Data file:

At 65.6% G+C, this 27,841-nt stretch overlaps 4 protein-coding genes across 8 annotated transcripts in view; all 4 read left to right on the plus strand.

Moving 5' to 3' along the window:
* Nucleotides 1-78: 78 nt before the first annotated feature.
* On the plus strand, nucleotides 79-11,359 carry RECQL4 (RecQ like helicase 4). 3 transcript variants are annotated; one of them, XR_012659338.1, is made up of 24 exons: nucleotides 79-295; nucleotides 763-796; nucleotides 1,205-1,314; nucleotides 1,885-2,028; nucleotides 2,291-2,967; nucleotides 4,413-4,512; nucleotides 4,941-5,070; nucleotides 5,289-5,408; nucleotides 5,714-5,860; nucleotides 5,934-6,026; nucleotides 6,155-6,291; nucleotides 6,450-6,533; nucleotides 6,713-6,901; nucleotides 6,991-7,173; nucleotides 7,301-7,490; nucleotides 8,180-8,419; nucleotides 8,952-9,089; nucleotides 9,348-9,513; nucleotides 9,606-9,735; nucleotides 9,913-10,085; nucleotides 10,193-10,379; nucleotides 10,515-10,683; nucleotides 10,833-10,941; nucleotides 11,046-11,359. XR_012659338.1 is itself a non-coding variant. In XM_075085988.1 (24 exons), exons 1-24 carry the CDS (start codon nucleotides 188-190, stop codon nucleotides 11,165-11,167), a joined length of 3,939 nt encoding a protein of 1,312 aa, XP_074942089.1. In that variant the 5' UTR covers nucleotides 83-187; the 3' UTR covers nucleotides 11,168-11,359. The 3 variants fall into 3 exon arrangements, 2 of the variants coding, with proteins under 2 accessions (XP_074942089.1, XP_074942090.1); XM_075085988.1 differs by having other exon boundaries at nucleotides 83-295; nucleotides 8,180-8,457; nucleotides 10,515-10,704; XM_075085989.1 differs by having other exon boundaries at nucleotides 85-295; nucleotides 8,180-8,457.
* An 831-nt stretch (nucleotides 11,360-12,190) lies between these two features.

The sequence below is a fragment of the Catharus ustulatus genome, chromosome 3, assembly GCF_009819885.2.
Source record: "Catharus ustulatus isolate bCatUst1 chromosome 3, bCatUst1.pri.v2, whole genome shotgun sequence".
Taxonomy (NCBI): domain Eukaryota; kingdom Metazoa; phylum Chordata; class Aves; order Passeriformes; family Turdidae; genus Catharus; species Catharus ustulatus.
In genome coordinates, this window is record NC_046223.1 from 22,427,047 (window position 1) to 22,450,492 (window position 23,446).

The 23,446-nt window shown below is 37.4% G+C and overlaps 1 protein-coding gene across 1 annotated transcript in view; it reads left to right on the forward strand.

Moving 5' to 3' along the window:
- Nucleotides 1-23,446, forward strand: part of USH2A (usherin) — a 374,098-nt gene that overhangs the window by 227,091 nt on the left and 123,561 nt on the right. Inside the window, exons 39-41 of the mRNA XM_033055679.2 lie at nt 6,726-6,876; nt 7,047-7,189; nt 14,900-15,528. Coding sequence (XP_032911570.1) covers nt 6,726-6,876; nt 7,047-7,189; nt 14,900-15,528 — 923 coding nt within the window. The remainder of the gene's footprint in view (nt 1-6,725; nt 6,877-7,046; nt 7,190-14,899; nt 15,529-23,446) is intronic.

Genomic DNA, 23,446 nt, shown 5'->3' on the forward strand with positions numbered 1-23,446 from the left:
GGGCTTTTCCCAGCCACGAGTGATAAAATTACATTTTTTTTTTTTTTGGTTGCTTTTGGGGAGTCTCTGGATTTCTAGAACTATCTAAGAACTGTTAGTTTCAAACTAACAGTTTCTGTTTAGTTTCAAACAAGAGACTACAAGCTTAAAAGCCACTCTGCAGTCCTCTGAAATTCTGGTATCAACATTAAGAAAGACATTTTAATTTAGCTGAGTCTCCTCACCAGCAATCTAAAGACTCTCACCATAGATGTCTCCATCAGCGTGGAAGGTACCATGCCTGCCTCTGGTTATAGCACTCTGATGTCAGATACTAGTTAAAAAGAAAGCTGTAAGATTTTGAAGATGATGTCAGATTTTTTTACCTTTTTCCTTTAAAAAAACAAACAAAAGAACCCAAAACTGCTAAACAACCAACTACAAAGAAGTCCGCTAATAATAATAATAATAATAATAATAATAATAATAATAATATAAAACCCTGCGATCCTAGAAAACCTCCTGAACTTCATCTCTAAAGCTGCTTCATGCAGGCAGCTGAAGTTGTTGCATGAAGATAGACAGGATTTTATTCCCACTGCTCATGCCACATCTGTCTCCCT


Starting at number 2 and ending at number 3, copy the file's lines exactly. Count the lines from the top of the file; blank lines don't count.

Moving 5' to 3' along the window:
* Nucleotides 1-78: 78 nt before the first annotated feature.